The Five-Year Engagement comes from the Judd Apatow world of comedy (he produced) and has the familiar issue of these films having a lot of raunchy-but-funny comedy, a lot of heart and dramatic tension, but being too long overall. There are examples where this has worked in spite of the issues (everyone has their own favorite), with my favorite example being Forgetting Sarah Marshall. Somewhat coincidentally, the team behind ‘Marshall’ is the same group behind ‘Five-Year’, Jason Segel co-wrote this film with writer/director Nicholas Stoller (who are also coming off of their wave of success, after writing/producing The Muppets), but unfortunately, the results are not as effective this time around. I think the difference surrounds narrative focus, as the film simply drifts along and pads out space with random bits of comedy and redundant amounts of drama, as opposed to handling a familiar premise with any sort of interesting take to make it better.
Two more things to point out about this film. The first is the weirdness that goes on in it. Despite being a ultimately forgettable (yet mildly entertaining and warm romantic comedy), we get to see strange moments like Tom’s decision to really let his beard grow at one point, during his lowest points of living in Ann Arbor. There is also the decision to have at least two moments of severe bloodshed occur. It is moments like these that really make the film feel unbalanced, despite how “funny” some of these ideas may have seemed in the writer’s room. The other thing is the soundtrack. Either Stoller or Segel, or both, made the choice to populate the film with Van Morrison songs and covers. This is not at all a bad thing, so even during times when I was not to fond of how the film was progressing, at least I had a solid soundtrack to work with.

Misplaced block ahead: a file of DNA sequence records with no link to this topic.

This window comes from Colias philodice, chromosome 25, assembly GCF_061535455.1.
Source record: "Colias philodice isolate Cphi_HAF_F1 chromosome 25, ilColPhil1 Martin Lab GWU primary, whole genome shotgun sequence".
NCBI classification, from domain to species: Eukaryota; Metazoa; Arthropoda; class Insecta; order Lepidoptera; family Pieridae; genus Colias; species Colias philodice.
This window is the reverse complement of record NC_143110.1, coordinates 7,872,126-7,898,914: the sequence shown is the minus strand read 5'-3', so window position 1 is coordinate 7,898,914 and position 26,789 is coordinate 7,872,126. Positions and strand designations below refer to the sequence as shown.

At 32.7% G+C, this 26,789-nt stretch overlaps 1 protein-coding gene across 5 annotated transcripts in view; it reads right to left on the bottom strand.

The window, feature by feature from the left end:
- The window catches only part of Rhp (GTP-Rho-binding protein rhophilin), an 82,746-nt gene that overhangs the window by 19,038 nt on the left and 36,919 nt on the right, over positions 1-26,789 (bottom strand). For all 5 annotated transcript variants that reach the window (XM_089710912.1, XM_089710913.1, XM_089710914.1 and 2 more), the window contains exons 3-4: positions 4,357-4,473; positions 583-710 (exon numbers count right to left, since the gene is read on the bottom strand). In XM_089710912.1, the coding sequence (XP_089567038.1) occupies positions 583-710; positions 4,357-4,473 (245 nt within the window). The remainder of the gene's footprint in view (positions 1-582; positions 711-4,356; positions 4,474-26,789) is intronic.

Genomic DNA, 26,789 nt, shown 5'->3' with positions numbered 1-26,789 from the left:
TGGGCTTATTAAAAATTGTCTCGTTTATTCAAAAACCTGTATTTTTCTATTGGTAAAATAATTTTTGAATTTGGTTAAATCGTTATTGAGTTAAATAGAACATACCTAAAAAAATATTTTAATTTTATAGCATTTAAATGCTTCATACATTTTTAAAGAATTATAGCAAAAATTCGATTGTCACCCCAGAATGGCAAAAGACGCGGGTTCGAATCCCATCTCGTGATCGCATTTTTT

The Five-Year Engagement is basically a miss for the Apatow Productions team, but not a strong miss. I would have been happy to appreciate this film more if it took better notice of how everything was balancing out. I did like the cast and found a lot to enjoy in the many comedic supporting performances, but overall the film is just as I have already described it – mildly entertaining, with a layer or warmth in the chemistry, but ultimately pretty forgettable; unlike the past work that has come from Stoller and Segel working together. It is unfortunate and although I did not have a terrible time, I hope these two do something again that I can really enjoy.
Tom: I hope you know that I deserve to get like super-laid for this.
Violet: What? Do you want me to wear a cape or something?